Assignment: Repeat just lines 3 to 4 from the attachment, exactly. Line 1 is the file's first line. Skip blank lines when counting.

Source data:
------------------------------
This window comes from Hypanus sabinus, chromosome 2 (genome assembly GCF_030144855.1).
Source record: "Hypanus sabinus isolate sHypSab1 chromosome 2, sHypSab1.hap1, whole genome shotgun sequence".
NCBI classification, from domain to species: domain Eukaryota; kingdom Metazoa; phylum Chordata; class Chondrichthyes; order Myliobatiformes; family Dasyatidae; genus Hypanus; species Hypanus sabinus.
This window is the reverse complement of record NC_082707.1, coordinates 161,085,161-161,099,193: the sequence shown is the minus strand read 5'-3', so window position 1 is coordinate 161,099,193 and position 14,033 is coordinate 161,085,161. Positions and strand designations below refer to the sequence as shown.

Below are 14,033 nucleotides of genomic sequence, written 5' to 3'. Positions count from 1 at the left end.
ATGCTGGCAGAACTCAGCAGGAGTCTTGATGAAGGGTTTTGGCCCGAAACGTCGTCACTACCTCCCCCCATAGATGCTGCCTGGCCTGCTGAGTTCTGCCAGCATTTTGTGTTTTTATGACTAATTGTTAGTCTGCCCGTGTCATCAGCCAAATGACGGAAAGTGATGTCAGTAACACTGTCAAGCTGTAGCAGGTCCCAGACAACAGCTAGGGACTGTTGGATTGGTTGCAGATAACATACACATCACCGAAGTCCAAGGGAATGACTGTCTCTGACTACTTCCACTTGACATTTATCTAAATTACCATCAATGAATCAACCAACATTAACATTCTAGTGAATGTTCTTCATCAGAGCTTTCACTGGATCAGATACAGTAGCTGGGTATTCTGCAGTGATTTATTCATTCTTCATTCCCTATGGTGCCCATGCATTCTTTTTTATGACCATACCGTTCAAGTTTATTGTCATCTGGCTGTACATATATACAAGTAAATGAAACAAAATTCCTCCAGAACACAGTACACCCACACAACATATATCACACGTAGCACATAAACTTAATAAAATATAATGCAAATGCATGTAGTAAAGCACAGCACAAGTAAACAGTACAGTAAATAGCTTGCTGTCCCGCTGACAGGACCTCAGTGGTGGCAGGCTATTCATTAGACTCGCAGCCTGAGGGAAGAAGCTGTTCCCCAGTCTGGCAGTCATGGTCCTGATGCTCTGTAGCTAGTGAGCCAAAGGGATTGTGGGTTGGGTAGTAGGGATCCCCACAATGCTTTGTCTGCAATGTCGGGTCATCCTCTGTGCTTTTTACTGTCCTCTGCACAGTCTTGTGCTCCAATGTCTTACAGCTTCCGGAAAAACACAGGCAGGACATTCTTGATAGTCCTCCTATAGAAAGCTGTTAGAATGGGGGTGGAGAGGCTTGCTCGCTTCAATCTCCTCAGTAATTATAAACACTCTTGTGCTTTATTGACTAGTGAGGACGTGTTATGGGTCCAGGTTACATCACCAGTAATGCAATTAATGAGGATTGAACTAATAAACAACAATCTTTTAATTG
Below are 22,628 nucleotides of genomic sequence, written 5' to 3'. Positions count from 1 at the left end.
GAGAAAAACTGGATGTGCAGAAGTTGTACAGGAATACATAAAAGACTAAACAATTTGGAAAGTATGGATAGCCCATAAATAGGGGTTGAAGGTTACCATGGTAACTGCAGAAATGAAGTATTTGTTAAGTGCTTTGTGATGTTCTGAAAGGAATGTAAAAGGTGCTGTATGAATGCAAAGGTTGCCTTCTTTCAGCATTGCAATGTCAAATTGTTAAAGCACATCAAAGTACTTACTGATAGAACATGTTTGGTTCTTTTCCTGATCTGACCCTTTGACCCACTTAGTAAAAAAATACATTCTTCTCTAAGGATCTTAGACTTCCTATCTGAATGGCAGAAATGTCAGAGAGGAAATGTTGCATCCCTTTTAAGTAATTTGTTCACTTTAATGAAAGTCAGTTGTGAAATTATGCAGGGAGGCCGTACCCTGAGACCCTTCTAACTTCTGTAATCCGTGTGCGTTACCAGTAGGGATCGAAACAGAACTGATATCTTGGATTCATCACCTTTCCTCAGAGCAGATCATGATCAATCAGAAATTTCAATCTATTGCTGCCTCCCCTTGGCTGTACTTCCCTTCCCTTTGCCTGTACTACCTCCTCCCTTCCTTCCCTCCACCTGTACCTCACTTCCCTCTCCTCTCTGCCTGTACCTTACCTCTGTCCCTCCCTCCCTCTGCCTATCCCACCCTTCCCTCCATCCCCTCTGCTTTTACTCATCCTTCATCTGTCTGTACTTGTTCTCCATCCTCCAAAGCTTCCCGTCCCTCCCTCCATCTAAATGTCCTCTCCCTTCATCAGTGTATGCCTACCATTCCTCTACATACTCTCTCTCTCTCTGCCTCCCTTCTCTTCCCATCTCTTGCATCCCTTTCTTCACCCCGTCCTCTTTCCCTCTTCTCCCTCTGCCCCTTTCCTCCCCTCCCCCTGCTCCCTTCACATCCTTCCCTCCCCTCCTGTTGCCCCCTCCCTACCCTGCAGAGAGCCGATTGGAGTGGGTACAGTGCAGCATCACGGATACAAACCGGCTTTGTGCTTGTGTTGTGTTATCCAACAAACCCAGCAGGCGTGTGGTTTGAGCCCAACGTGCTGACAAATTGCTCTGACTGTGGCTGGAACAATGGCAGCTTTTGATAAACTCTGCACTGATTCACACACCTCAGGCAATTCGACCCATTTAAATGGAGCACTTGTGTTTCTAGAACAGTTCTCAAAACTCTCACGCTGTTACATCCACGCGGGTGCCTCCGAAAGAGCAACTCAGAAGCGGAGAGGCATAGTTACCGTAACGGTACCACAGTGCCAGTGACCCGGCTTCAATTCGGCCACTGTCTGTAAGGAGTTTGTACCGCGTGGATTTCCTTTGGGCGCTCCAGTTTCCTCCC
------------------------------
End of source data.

NCBI classification, from domain to species: domain Eukaryota; kingdom Metazoa; phylum Chordata; class Chondrichthyes; order Myliobatiformes; family Dasyatidae; genus Hypanus; species Hypanus sabinus.
This window is the reverse complement of record NC_082707.1, coordinates 161,085,161-161,099,193: the sequence shown is the minus strand read 5'-3', so window position 1 is coordinate 161,099,193 and position 14,033 is coordinate 161,085,161. Positions and strand designations below refer to the sequence as shown.